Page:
So you can imagine the centrifuge of emotions I felt when my partner and I found ourselves shaking hands with a real estate agent on the doorstep of a Wauwatosa ranch, about to buy a house in the shadow of another prominent shopping center.
I hadn’t yet grown to love the suburbs by the time we signed the fence papers, but I made a happy face and got to work removing the pot print kitchen wallpaper. jam.
My house in the suburbs is festooned with jingling wind chimes. It has a retractable attic staircase that I have never climbed and a modest detached garage that I have become quite skilled in over the past six years. I have a second freezer in the basement and more of a “garbage room”. My dusty wedding dress practically has its own closet. There is no shortage of storage spaces in the suburbs.
Less than a month after my wedding and moving to the suburbs, I was invited to my first Tupperware party. It wasn’t so much a party as it was an endless parade of multi-functional plastic kitchen accessories, followed by a demonstration on how to microwave a cake. It ended with a Russian roulette style game in which the next host was chosen against their will. It was the most suburban thing I had ever been part of.
It looks like chain stores and mom-and-pop stores have already started swapping places as hungry performers and empty nests pass each other on the highway.
The alienation from getting married before most of my friends was compounded by the alienation from suburban life. All that extra space separated me from my (older) neighbors. And what would I have in common with them anyway? They talked about the stroller turning radii while I was busy trying to figure out the limitations of my take out delivery app. Meanwhile, my friends in town seemed to find my needs for charcoal and rock salt strange.
So I started telling myself a different story. Growing up in the suburbs of Chicago, I thought this suburb of Milwaukee was actually a step forward. If the “slow food movement” continued to gain traction, slower lifestyles in general would certainly follow. When the suburbs inevitably got cool, I could boast that I was a pioneer of the suburbs.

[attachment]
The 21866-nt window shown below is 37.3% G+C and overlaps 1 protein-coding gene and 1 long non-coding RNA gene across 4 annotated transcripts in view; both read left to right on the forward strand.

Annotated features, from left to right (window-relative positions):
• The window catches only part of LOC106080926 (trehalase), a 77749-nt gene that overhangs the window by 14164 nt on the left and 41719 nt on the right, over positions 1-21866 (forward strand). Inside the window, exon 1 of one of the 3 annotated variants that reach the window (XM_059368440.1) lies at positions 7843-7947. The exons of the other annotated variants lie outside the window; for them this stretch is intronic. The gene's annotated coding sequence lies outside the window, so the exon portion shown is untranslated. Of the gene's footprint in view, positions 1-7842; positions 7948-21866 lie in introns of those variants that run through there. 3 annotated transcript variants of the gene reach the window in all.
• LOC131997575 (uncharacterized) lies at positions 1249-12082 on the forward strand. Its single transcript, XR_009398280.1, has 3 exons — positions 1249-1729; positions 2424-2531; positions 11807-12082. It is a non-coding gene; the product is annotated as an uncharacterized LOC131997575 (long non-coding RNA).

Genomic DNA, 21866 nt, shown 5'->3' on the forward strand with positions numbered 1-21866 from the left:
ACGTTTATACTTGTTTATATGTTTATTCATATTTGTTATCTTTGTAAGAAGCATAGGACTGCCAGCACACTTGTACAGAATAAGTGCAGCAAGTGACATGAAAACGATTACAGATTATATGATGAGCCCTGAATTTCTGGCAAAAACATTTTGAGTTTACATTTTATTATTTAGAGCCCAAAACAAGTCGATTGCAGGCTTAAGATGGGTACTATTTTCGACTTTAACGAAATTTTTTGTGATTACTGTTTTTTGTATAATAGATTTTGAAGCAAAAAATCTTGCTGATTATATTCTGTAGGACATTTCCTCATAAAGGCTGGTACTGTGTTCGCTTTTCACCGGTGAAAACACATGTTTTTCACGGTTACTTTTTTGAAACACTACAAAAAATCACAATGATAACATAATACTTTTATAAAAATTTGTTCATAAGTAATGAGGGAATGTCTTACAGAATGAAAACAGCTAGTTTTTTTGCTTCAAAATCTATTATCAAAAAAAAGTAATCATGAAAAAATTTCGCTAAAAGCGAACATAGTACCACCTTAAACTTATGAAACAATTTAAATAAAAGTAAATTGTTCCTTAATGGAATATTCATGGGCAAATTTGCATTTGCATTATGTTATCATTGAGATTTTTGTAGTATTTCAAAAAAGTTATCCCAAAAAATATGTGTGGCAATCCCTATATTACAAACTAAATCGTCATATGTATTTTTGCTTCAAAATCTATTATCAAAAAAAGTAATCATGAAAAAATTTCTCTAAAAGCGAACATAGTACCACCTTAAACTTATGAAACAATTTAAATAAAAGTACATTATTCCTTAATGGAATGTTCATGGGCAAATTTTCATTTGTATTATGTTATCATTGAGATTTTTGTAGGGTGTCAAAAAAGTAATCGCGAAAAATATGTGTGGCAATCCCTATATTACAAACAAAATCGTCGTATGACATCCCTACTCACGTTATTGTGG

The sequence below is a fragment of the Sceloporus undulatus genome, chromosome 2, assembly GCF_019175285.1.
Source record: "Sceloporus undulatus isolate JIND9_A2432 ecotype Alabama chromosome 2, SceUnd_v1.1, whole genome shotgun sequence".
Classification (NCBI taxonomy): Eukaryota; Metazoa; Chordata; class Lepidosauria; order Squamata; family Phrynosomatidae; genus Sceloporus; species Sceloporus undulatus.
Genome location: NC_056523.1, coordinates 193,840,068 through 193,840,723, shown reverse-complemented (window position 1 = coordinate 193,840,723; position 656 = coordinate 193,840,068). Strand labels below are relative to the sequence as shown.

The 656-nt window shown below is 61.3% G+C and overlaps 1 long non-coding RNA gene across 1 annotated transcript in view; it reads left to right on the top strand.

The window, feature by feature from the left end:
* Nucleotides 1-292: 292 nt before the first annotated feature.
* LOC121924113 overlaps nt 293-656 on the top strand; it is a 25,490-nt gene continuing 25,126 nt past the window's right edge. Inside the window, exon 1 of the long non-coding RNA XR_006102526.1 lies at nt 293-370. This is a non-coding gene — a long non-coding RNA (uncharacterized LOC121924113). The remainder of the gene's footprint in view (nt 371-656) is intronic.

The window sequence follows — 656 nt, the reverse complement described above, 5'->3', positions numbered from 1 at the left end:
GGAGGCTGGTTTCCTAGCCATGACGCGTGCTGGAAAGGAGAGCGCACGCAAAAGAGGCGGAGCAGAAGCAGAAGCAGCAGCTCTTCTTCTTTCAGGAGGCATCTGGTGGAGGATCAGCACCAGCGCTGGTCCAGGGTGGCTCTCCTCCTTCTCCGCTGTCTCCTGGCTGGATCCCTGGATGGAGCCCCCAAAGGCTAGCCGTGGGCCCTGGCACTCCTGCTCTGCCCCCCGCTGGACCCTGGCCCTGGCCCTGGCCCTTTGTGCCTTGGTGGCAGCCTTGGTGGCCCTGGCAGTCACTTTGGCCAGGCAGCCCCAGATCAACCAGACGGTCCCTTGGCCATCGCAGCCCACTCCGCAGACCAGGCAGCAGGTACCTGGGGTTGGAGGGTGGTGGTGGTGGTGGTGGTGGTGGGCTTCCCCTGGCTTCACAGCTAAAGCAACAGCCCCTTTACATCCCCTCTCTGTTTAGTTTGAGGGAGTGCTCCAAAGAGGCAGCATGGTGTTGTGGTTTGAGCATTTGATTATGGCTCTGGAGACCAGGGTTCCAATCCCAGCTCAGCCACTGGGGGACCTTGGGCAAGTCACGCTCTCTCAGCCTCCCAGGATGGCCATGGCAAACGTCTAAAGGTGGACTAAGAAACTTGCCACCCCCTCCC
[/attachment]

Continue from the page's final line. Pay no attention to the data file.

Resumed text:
On this last point, I was not entirely wrong.
I still remember asking a friend from New York for information on local roasters in preparation for a visit to the Big Apple. “Starbucks is about the only place that can afford rent in Manhattan,” he joked. And like the independent roasters of yesteryear, the young urban creative class has also started to move in droves to the suburbs. I have personally spotted bearded millennials buying bulk quantities of pine nuts at Costco.
Experts have called this exodus a “demographic reversal”. It looks like chain stores and mom-and-pop stores have already started swapping places as hungry performers and empty nests pass each other on the highway. I see more evidence every day: My house is actually within 4 miles of a cute beer garden, Jamaican restaurant, and two Instagram donut shops.
While I was still with my elbows in a bucket of ceiling paint for my new home, The New York Times dubbed this phenomenon “hipsturbia”. If both those who create “authentic” culture – independent bookstores and typography studios and fusion restaurants – and those who consume it – DINK with excesses of both social capital and real capital – fleeing to the spacious suburbs, maybe I can just pretend I attended that Tupperware party with irony.
But six years later, the rhetorical backflips I had used to rationalize the choice of suburban living faded as I relaxed into the ease of it all. Each spring, I rediscover the joy of reading a book on my porch. And every winter, I bask in the glow of the elaborate illuminations of my neighbors.
When I sleep with the windows open, I am often awakened by industrious birds and the bucolic purring of my neighbor’s lawnmower instead of the whine of a kneeling bus or an evangelist around the corner. I can run around my neighborhood without playing “WAIT… WAIT… WAIT” at every crosswalk. When I leave my bike out overnight, it’s still there the next morning. And while the grass remains metaphorically greener in the city, it’s literally greener in the suburbs, where owners diligently display their own Miracle Gro.
Today, my position on housing is similar to my position on marriage: I believe that soul mates are partly found, partly created, and communities are what you put into them. I have learned to come to terms with aspects of my suburban lifestyle the same way I come to terms with my partner leaving dirty dishes in the house. I haven’t been to a Tupperware party in about six years, but have attended many author readings, concerts, and gallery openings. It turns out that commuters are allowed to return to the city from time to time.
One afternoon, cycling through the village of Tosa, I joked that the scene was so idyllic it would give good publicity to attract future residents. Families picnicked on the grass, friends played tennis, kids climbed on playground equipment, accordion music drifted from the beer garden nearby. It was almost too good to be true – but it was true. The suburbs had changed as much in my mind as it did outside.
Maybe it’s surrender to the convenience of this side of the 30s, maybe it’s the choice to embrace the pluses and accept the minuses, or maybe this lady protests too much. But when I parked my bike next to the garage that afternoon, I was happy to call this suburb my home.
“Suburban pastoral” appears in Weddings in Milwaukee 2019.
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